Three, two, one, blastoff! Your physics, astronomy, or engineering class learns about satellite motion, both circular and elliptical, by viewing this set of slides. Explanatory graphics are included to further enhance learning. Several slides provide multiple choice review questions. This slide show is out of this world! The only problem is that the text on a few of the slides overlaps. This problem is simple to remedy and well worth the effort!
Young scholars explain why a transiting planet causes a periodic dimming in the light from its parent star. They determine the radius of a planet, and its orbital distance, by analyzing data and manipulating equations. Students compare the results obtained for the extrasolar planetary system to our own solar system, and they discuss the major differences.
This is a complete packet consisting of three lessons about the origin of the solar system, the sun, and the planets. Work in this packet is meant to be self-directed; learners go at their own pace and instructions direct them on how to proceed through the readings and activities. Each individual instructional activity consists of reading passages chucked into small sections for easy comprehension and followed by check for understanding and/or inquiry activities. Answers are provided for all the activities.
Young scholars investigate the concepts of gravity and motion, revolution and rotation. In this gravity instructional activity, students watch a video about gravity. They determine what their ages would be on different planets based on their revolution around the sun. They complete journal entries that show understanding of the concepts.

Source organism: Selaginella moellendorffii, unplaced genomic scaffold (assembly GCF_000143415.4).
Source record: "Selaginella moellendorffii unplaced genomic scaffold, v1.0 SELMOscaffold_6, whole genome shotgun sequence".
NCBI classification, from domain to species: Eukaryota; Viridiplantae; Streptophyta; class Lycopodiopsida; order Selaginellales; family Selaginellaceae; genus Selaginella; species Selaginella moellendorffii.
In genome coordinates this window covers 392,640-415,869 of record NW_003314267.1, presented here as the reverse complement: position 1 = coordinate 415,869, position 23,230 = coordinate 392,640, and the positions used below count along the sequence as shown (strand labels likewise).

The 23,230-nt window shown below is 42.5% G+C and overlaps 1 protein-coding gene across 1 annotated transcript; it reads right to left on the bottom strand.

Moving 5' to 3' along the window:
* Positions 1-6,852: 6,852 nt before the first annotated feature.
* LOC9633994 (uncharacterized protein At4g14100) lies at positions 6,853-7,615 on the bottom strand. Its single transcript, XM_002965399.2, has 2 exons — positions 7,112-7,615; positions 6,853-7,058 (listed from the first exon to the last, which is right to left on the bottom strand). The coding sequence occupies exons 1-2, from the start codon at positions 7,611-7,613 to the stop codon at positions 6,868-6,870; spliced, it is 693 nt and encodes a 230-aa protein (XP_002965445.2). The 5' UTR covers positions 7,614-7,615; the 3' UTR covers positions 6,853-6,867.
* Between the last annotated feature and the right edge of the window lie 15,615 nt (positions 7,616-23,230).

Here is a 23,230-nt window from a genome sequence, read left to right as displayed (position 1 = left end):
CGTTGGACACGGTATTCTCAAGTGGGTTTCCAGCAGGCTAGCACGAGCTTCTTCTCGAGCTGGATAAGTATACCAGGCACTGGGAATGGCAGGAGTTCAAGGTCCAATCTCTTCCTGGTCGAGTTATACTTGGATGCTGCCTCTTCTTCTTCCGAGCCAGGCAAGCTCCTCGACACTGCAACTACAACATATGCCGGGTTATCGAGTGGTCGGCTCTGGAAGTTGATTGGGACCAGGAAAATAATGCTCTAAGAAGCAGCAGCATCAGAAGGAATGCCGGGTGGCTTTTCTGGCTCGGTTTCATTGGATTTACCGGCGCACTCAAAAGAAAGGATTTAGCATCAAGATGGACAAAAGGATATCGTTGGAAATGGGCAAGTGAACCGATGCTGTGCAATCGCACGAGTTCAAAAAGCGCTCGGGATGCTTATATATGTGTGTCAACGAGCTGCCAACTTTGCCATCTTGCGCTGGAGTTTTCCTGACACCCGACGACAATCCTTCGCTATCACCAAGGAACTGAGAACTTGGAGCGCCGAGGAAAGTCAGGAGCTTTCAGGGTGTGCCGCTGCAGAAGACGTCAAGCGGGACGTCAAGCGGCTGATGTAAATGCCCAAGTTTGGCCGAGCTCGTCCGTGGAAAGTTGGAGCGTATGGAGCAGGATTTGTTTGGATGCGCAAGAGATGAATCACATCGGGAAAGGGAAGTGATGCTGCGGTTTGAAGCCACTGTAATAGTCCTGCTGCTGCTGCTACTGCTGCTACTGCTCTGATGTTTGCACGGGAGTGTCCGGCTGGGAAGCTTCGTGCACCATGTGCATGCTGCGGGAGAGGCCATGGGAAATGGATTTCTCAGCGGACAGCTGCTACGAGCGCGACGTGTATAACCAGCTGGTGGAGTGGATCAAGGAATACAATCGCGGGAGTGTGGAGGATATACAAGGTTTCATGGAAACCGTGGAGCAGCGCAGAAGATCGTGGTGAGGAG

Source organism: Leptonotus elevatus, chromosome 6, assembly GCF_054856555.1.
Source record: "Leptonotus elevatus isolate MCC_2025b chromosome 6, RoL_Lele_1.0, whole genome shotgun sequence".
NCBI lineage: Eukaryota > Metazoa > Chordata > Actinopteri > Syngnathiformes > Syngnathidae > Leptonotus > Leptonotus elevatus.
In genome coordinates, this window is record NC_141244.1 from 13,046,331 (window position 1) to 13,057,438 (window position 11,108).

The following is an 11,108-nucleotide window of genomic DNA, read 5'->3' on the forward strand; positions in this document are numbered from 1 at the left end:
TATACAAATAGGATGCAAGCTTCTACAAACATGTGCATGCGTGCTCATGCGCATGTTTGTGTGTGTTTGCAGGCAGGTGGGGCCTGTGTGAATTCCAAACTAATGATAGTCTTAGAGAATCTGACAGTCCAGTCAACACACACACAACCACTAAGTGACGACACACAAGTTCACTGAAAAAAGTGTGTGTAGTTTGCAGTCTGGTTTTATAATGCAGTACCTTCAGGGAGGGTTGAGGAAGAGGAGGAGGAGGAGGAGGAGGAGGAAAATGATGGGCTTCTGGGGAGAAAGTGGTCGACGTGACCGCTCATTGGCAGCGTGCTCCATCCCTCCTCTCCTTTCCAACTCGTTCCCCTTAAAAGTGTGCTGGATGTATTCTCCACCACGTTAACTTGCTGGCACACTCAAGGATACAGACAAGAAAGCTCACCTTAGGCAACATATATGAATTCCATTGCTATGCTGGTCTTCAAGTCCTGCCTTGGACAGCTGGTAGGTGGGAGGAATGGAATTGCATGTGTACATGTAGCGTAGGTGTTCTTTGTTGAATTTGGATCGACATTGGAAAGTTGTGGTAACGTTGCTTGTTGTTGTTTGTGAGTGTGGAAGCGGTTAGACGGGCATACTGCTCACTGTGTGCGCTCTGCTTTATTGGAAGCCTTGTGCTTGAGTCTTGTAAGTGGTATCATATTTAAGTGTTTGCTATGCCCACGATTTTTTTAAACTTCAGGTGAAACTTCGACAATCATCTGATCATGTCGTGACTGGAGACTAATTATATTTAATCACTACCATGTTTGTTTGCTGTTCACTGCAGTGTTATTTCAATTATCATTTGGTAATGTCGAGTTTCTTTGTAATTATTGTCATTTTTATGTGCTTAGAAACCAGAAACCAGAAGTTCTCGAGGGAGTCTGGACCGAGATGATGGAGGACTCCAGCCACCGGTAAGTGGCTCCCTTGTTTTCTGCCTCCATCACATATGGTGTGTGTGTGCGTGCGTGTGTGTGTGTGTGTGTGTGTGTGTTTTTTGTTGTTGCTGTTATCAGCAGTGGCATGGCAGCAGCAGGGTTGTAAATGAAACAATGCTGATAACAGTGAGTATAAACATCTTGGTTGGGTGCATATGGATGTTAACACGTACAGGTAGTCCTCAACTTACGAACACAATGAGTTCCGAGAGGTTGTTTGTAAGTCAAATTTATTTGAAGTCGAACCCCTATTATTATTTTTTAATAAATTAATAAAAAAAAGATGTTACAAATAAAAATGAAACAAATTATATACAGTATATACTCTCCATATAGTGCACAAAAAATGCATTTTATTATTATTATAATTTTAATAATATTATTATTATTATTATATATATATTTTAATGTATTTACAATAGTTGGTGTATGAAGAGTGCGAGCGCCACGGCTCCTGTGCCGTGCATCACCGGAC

Eighth graders identify the forces involved in circular motion. In this physics lesson, 8th graders examine centripetal force and inertia by participating in teacher led demos. They give real world application of circular motion.
Learners discuss the location, size, and interesting facts about Mars. They discover why scientists are so interested in studying this mysterious planet. They analyze the history of Martian exploration.
Kids love learning about space! In this short plan, your young Spanish speakers read Los Planetas and talk about the nine planets. By the end, they should be able to name and identify each of the planets and add some descriptive words. Is it a small planet? What color is it? Learners develop vocabulary to describe the planets. 
Students define and identify planetary orbit, ellipse, parabola, and hyperbola, and simulate Kepler's Second Law. They explore interactive websites demonstrating orbital motion and complete modeling activities.
In this universe instructional activity, students read an article titled The Priviledged Planet about the solar system, and answer short answer questions about it. Students complete 13 questions about the article.
Eighth graders create TV commercials about the planets. For this lesson on the planets in our solar system, 8th graders study characteristics of the planets in our local system as well as how TV commercials are made. Students will choose one planet and create a TV commercial about that planet using cameras and computers.